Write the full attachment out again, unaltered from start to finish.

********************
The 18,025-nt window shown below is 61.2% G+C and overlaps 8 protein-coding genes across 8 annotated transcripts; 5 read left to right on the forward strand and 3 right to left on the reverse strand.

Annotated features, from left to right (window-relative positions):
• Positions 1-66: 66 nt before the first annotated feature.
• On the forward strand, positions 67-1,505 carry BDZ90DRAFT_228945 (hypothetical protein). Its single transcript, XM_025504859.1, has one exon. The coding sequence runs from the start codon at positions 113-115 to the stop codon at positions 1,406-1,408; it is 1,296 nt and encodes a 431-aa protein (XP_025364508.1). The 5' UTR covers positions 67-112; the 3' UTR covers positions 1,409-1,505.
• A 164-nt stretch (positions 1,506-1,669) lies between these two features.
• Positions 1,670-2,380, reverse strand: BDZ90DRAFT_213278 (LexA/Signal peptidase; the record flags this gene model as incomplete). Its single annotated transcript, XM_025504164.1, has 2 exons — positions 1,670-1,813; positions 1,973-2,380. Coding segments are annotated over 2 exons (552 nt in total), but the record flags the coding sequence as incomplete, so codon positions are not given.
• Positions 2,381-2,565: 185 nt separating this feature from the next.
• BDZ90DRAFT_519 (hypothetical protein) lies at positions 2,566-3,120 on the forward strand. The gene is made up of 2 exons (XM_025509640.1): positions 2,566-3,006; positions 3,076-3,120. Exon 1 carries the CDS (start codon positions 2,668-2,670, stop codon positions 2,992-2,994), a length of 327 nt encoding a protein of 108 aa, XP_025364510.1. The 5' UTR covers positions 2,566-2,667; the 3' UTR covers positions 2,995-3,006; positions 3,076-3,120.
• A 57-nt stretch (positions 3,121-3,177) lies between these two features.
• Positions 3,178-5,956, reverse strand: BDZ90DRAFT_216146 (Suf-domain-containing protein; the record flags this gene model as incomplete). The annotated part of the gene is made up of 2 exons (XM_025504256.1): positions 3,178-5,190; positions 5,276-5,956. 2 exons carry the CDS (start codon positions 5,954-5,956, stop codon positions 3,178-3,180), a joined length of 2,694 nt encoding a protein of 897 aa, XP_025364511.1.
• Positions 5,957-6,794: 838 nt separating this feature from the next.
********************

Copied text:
The 18,025-nt window shown below is 61.2% G+C and overlaps 8 protein-coding genes across 8 annotated transcripts; 5 read left to right on the forward strand and 3 right to left on the reverse strand.

Annotated features, from left to right (window-relative positions):
• Positions 1-66: 66 nt before the first annotated feature.
• On the forward strand, positions 67-1,505 carry BDZ90DRAFT_228945 (hypothetical protein). Its single transcript, XM_025504859.1, has one exon. The coding sequence runs from the start codon at positions 113-115 to the stop codon at positions 1,406-1,408; it is 1,296 nt and encodes a 431-aa protein (XP_025364508.1). The 5' UTR covers positions 67-112; the 3' UTR covers positions 1,409-1,505.
• A 164-nt stretch (positions 1,506-1,669) lies between these two features.
• Positions 1,670-2,380, reverse strand: BDZ90DRAFT_213278 (LexA/Signal peptidase; the record flags this gene model as incomplete). Its single annotated transcript, XM_025504164.1, has 2 exons — positions 1,670-1,813; positions 1,973-2,380. Coding segments are annotated over 2 exons (552 nt in total), but the record flags the coding sequence as incomplete, so codon positions are not given.
• Positions 2,381-2,565: 185 nt separating this feature from the next.
• BDZ90DRAFT_519 (hypothetical protein) lies at positions 2,566-3,120 on the forward strand. The gene is made up of 2 exons (XM_025509640.1): positions 2,566-3,006; positions 3,076-3,120. Exon 1 carries the CDS (start codon positions 2,668-2,670, stop codon positions 2,992-2,994), a length of 327 nt encoding a protein of 108 aa, XP_025364510.1. The 5' UTR covers positions 2,566-2,667; the 3' UTR covers positions 2,995-3,006; positions 3,076-3,120.
• A 57-nt stretch (positions 3,121-3,177) lies between these two features.
• Positions 3,178-5,956, reverse strand: BDZ90DRAFT_216146 (Suf-domain-containing protein; the record flags this gene model as incomplete). The annotated part of the gene is made up of 2 exons (XM_025504256.1): positions 3,178-5,190; positions 5,276-5,956. 2 exons carry the CDS (start codon positions 5,954-5,956, stop codon positions 3,178-3,180), a joined length of 2,694 nt encoding a protein of 897 aa, XP_025364511.1.
• Positions 5,957-6,794: 838 nt separating this feature from the next.